Seedlings are great for short season gardeners. They help us to extend the growing season up front. Transplanting seedlings can be tricky though. Here is how to deal with multiple plants in one seedling.
Do you start your own seedlings from seeds or do you prefer to get them from a greenhouse? I prefer to start our own seedlings and see the miracle of life develop. But we also buy seedlings from a greenhouses here and there. With good seeds I often get a 100% germination. Since I plant about 3 seeds per pot, to make sure I get at least one plant, I and up with 3 plants in one pot. The same is true for greenhouse seedlings. Often there is more than one plant in one seedling pot. Take a close look, what you think is one seedling might be multiple plants.
Do not assume that if a greenhouse sells multiple plants in one seedling together they should be planted together. There is a ‘too close’ for any plant. If you have done this, and your garden did not grow well, this might be the reason. If plants are too close they compete with each other, resulting in smaller, sickly plants.
Sometimes though, if you start your own seeds, there is an empty pot in between. Not to worry! Here are some ways how you can still use most of the little seedlings without planting all of them together. However, not all plants react to transplanting and dividing alike. Let’s take a closer look.
Night shade plants
Night shade are plants like tomatoes, peppers, eggplants, potatoes, and ground cherries. These plants grow roots along the stem. That’s why we can grow tomatoes from cuttings. The same is true for little seedlings. Note, this is best done when the plants are still young and just developed their first pair of real leaves.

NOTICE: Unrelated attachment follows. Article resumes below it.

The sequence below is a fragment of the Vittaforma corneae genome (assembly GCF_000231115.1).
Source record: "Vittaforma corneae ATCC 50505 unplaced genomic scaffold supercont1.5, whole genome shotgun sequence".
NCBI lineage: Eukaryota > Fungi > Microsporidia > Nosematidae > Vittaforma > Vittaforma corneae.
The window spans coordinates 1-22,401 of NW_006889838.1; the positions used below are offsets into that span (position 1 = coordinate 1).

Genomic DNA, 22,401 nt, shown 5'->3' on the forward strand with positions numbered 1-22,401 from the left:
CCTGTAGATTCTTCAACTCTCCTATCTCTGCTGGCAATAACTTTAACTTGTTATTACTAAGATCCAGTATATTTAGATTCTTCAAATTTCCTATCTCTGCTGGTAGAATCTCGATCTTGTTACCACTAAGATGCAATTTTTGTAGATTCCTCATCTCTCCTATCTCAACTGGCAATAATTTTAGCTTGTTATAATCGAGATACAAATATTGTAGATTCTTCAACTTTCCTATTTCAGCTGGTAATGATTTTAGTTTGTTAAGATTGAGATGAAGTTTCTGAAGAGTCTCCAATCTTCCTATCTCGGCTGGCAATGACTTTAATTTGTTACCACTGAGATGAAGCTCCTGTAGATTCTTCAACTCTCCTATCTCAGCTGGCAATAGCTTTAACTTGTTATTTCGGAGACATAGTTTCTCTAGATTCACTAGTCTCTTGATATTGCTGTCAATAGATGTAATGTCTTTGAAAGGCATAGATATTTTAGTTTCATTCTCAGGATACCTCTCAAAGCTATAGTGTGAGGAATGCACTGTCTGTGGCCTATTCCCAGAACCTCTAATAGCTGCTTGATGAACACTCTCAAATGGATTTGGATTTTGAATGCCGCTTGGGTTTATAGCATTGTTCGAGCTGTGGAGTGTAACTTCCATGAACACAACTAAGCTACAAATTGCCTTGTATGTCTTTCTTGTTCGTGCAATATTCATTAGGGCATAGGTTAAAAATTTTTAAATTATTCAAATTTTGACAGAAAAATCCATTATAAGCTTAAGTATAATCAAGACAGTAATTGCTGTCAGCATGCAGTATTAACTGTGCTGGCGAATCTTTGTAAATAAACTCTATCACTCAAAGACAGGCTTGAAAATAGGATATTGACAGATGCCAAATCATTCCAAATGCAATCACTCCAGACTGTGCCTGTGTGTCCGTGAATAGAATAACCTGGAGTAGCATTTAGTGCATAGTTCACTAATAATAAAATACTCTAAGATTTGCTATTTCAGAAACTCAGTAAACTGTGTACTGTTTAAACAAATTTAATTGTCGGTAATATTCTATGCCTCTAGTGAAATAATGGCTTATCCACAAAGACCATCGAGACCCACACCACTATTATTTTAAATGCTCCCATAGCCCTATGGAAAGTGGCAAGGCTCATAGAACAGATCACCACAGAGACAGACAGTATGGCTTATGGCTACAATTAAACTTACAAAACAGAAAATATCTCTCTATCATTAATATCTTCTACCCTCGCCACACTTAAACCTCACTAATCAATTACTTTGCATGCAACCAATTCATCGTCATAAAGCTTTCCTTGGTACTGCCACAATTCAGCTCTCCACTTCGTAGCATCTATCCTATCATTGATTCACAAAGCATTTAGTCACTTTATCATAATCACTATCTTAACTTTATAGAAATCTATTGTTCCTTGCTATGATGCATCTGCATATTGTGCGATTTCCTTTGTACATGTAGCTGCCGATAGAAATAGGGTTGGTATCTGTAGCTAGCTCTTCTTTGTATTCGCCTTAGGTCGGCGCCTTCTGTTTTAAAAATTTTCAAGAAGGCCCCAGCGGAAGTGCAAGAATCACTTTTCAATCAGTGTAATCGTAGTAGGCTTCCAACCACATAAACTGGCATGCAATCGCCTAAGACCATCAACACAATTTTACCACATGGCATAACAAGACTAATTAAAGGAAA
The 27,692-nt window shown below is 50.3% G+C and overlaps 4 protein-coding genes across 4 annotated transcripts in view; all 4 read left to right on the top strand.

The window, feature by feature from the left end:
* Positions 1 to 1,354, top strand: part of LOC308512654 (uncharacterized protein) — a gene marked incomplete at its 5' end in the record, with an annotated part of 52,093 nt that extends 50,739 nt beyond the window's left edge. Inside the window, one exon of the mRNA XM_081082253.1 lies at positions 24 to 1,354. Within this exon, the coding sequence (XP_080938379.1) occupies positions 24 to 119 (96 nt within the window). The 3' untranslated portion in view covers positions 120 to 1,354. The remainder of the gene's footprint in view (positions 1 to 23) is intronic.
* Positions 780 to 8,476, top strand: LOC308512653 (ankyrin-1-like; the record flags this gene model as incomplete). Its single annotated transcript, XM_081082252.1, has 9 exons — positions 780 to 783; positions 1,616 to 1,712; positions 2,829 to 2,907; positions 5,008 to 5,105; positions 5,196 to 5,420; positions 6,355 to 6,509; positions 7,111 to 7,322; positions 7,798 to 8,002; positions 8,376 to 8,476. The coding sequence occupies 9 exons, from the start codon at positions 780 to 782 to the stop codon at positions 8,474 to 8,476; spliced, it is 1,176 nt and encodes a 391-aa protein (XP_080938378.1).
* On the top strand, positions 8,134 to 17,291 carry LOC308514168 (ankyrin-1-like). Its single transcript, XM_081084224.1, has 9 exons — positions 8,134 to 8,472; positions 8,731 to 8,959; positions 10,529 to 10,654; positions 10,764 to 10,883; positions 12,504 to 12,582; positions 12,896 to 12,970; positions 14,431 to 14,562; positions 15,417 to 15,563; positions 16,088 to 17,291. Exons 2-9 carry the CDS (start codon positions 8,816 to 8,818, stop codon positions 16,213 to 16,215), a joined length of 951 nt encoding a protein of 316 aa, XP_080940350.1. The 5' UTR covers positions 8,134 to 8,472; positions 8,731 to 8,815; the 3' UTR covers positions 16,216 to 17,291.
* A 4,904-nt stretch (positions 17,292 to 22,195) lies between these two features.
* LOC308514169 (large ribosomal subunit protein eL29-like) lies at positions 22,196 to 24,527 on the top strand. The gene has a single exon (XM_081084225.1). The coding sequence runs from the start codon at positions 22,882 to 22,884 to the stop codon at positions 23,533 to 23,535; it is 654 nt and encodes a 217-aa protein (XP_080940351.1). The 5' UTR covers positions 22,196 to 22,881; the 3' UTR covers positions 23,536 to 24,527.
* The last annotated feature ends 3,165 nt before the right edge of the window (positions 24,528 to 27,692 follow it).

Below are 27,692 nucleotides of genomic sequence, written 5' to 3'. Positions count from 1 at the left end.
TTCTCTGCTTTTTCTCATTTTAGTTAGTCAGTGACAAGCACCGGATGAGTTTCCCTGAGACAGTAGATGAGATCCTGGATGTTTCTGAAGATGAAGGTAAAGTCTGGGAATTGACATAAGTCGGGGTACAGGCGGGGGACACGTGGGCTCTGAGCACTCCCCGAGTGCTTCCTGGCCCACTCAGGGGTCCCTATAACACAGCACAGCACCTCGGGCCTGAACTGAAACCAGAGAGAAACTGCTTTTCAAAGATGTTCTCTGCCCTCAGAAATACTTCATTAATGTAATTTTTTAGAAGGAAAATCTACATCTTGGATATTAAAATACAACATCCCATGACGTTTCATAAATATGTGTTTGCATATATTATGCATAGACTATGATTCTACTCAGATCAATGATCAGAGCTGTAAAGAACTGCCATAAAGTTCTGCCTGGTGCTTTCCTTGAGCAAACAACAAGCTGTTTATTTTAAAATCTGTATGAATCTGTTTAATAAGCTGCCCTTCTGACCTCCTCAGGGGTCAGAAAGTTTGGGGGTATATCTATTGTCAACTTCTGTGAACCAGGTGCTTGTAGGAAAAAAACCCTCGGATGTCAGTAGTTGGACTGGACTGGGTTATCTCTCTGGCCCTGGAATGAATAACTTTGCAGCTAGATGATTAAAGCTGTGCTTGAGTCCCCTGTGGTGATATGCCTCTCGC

If you planted 3 seeds and two germinated and grow very close together, just gently cut off one of them without disturbing the roots of the main seedling you want to keep, put the cutting in water, and soon you will have a second seedling. I have successfully done this with tomatoes and peppers, but I’m sure other night shade plants would do it too. Always worth a try.
If the seedlings do not grow too close, water the plant really well (it should be muddy). Now you can gently pull the additional seedlings, again without disturbing the roots of the main seedling you want to keep, and plant it right away, burying more of the stem.
Cucurbitaceae are plants like cucumber, watermelon, musk melon, summer squash, and winter squash. These plants are very sensitive, they do not like cold soil and do not tolerate any frost, they also dislike transplanting. You will hardly have any success multiplying these seedlings. If you get more than one in one pot, just cut them off without disturbing the main seedling. Be very gentle with the seedling and do not disturb the roots. I know, it is hard to cut off a healthy seedling, but planting them together will bring you less than one healthy seedling would.
Many of the Cucurbitaceae plants are very fast growing. It might be better just to sprout a seed than to start a seedling. Sprouting speeds up the germination, transplanting a seedling slows the growth down. I put my Biosta Sprouter into good use. Last year I had much better results with my sprouted cucumber seeds than with my earlier started seedlings. Up front it looked like the seedlings were way ahead, but soon the sprouted seeds grew into healthier plants.
Most other plants
Now that we have dealt with the two extremes, night shade plants and cucurbitaceae plants, most other plants are somewhere in between. If I end up with multiple plants in one seedling I just gentle divide them and plant all of them (except if they are planted right in the same spot). Most seedlings do not mind it and grow into healthy plants. I often look for one seedling that has 3 plants, and save some money by gently dividing them. I also save some seedling space by using the multiple plants that germinated.
Remember, plants that are planted too close will suffer, if you afraid to separate them, better cut them away so you have just one plant per seedling. Most plant varieties can be gentle separated, night shade plants will grow even if you cut them off, but cucurbitaceae plants will not forgive any root disturbance.